Rates & Bonds 4 MIN READ

Rates of Treasury bills, bonds to go up on hawkish BSP bets

March 5, 2023By BusinessWorld

RATES of Treasury bills (T-bills) and Treasury bonds (T-bonds) on offer this week could rise on expectations of faster inflation last month, which could lead to a more aggressive move from the central bank.

The Bureau of the Treasury (BTr) will auction off PHP 15 billion in T-bills on Monday, made up of PHP 5 billion each in 91-, 182-, and 364-day papers.

On Tuesday, it will offer PHP 25 billion in reissued 10-year T-bonds that have a remaining life of nine years and six months.

Rizal Commercial Banking Corp. Chief Economist Michael L. Ricafort said in a Viber message that T-bill and T-bond rates could track the rise in secondary market yields.

“The upcoming Treasury bill yields could be again slightly higher week on week, after the latest weekly increase in the comparable short-term PHP BVAL (Bloomberg Valuation Service) yields after the latest signals of a possible 50-bp (basis point) local policy rate hike on March 23 if inflation goes above 9%,” he said.

A trader said T-bill rates could rise by 10 bps to 15 bps, while the 10-year bond could fetch a yield of 6.5% amid expectations of faster February headline inflation, which could lead to higher benchmark interest rates.

At the secondary market on Friday, the 91-, 182-, and 364-day T-bills went up by 11.82 bps, 3.49 bps, and 16.25 bps week on week to end at 4.617%, 5.1764%, and 5.6089%, respectively, based on the PHP Bloomberg Valuation Service Reference Rates data published on the Philippine Dealing System’s website.

The 10-year bond also saw its yield increase by 13.18 bps week on week to 6.4496%.

Bangko Sentral ng Pilipinas (BSP) Governor Felipe M. Medalla on Friday said the central bank may raise rates by 50 bps at their March 23 meeting if February inflation rises above 9%.

The BSP on February 16 raised benchmark interest rates by 50 bps for a second straight meeting, bringing its policy rate to 6%, the highest in nearly 16 years or since May 2007 when it stood at 7.5%.

It has now hiked borrowing costs by 400 bps since May 2022.

Meanwhile, February inflation likely settled within 8.5% to 9.3%, the BSP said last week. This would follow January’s 8.7% print, which was the quickest since November 2008.

If realized, February would mark the 11th straight month that inflation would exceed the BSP’s 2-4% target range.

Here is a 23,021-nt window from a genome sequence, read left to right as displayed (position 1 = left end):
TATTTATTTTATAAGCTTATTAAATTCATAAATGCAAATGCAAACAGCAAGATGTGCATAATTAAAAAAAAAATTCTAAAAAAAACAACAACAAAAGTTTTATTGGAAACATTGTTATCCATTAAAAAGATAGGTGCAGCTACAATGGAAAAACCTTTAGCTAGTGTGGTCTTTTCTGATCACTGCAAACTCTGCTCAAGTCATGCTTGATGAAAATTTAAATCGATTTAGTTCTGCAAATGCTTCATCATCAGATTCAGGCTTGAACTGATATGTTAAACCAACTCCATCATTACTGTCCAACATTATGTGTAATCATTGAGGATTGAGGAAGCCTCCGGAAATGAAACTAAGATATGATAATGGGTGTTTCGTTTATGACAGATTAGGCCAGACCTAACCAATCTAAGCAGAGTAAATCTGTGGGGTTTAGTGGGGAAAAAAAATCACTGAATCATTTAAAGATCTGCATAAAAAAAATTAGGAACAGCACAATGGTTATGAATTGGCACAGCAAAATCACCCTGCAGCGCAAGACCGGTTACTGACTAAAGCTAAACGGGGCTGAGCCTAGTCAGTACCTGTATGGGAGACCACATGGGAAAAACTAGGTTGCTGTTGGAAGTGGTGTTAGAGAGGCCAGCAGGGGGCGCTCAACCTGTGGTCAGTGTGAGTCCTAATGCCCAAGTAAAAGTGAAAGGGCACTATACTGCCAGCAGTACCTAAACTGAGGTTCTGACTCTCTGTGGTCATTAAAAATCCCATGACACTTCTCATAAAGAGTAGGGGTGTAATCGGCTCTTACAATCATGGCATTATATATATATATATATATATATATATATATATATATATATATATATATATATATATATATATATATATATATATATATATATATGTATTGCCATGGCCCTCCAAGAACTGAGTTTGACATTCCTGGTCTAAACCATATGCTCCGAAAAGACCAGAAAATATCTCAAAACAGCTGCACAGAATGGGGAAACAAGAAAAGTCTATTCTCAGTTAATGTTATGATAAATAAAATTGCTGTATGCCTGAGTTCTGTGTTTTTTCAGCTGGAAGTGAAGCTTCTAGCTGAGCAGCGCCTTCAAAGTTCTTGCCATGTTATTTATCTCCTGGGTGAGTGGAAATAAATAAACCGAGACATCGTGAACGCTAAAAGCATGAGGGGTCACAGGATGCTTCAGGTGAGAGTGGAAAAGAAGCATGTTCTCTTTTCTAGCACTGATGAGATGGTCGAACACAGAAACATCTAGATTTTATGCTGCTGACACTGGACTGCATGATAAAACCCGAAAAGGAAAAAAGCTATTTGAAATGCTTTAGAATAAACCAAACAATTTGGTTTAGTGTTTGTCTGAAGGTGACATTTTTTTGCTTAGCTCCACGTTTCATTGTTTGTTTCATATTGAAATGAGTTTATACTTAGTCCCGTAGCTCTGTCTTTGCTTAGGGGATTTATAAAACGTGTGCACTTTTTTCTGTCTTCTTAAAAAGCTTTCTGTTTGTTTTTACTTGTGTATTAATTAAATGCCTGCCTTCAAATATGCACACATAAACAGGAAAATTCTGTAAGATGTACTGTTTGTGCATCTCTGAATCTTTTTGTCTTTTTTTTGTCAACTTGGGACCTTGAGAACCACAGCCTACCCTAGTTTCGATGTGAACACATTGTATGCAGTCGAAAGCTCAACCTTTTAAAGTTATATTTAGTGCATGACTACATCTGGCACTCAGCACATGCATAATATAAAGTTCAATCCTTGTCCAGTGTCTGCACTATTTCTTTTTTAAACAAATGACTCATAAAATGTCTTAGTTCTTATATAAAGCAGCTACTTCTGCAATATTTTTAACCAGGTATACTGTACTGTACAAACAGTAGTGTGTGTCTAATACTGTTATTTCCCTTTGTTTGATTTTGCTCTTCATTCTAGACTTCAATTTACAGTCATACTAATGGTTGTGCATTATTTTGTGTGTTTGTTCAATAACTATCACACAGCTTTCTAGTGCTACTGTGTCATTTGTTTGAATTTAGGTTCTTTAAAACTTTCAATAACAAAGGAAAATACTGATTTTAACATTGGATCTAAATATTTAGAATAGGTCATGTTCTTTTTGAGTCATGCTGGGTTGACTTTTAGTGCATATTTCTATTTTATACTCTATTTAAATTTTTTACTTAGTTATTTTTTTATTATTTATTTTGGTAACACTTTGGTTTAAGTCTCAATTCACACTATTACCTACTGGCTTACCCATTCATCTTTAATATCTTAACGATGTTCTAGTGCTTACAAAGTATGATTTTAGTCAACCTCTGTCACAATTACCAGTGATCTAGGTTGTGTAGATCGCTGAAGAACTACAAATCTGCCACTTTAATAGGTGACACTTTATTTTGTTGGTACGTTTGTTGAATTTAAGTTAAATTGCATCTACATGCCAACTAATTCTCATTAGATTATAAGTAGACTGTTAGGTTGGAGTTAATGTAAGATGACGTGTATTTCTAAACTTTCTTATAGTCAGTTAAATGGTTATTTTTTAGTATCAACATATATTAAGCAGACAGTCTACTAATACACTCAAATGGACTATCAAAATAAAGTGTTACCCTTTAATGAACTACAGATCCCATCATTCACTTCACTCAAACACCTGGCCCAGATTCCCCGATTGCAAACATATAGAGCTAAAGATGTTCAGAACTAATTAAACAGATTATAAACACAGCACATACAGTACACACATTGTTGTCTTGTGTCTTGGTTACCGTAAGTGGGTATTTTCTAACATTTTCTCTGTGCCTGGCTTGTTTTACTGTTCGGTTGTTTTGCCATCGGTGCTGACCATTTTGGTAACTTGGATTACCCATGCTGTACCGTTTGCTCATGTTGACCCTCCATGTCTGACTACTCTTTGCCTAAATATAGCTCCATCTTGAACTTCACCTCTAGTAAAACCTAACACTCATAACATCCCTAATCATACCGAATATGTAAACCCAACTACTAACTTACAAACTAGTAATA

The upper end of the forecast would also be the fastest headline print recorded in more than 14 years or since the 9.7% recorded in October 2008.

The Philippine Statistics Authority will release the February consumer price index report on March 7, Tuesday.

Last week, the BTr raised P10 billion from its offering of T-bills, lower than the PHP 15-billion program, as rates climbed across all tenors.

Broken down, the Treasury did not award any 91-day T-bills as tenders reached only PHP 4.12 billion, below the PHP 5-billion program. Had it been awarded, the average rate of the three-month papers would have climbed by 45.10 bps to 4.864%.

Meanwhile, the government made a full PHP 5-billion award of the 182-day securities as demand for the tenor reached PHP 9.46 billion. The six-month T-bill was quoted at an average rate of 5.177%, rising by 11.70 bps, with accepted rates ranging from 5.093% to 5.3%.

The BTr also borrowed PHP 5 billion as planned from the 364-day debt papers as bids reached PHP 9.07 billion. The average rate of the one-year papers climbed by 12.20 bps to 5.577%. Accepted yields were from 5.565% to 5.6%.

On the other hand, the reissued 10-year T-bonds to be auctioned off on Tuesday were last offered on February 21, where the government raised the programmed PHP 35 billion.

The issuance fetched an average rate of 6.258%, with accepted rates at 6.199% to 6.3%.

The Treasury wants to raise P200 billion from the domestic market this month, or PHP 75 billion via T-bills and PHP 125 billion via T-bonds.

The government borrows from local and external sources to finance its budget deficit, which is capped at 6.1% of gross domestic product this year. — A.M.C. Sy

This article originally appeared on bworldonline.com

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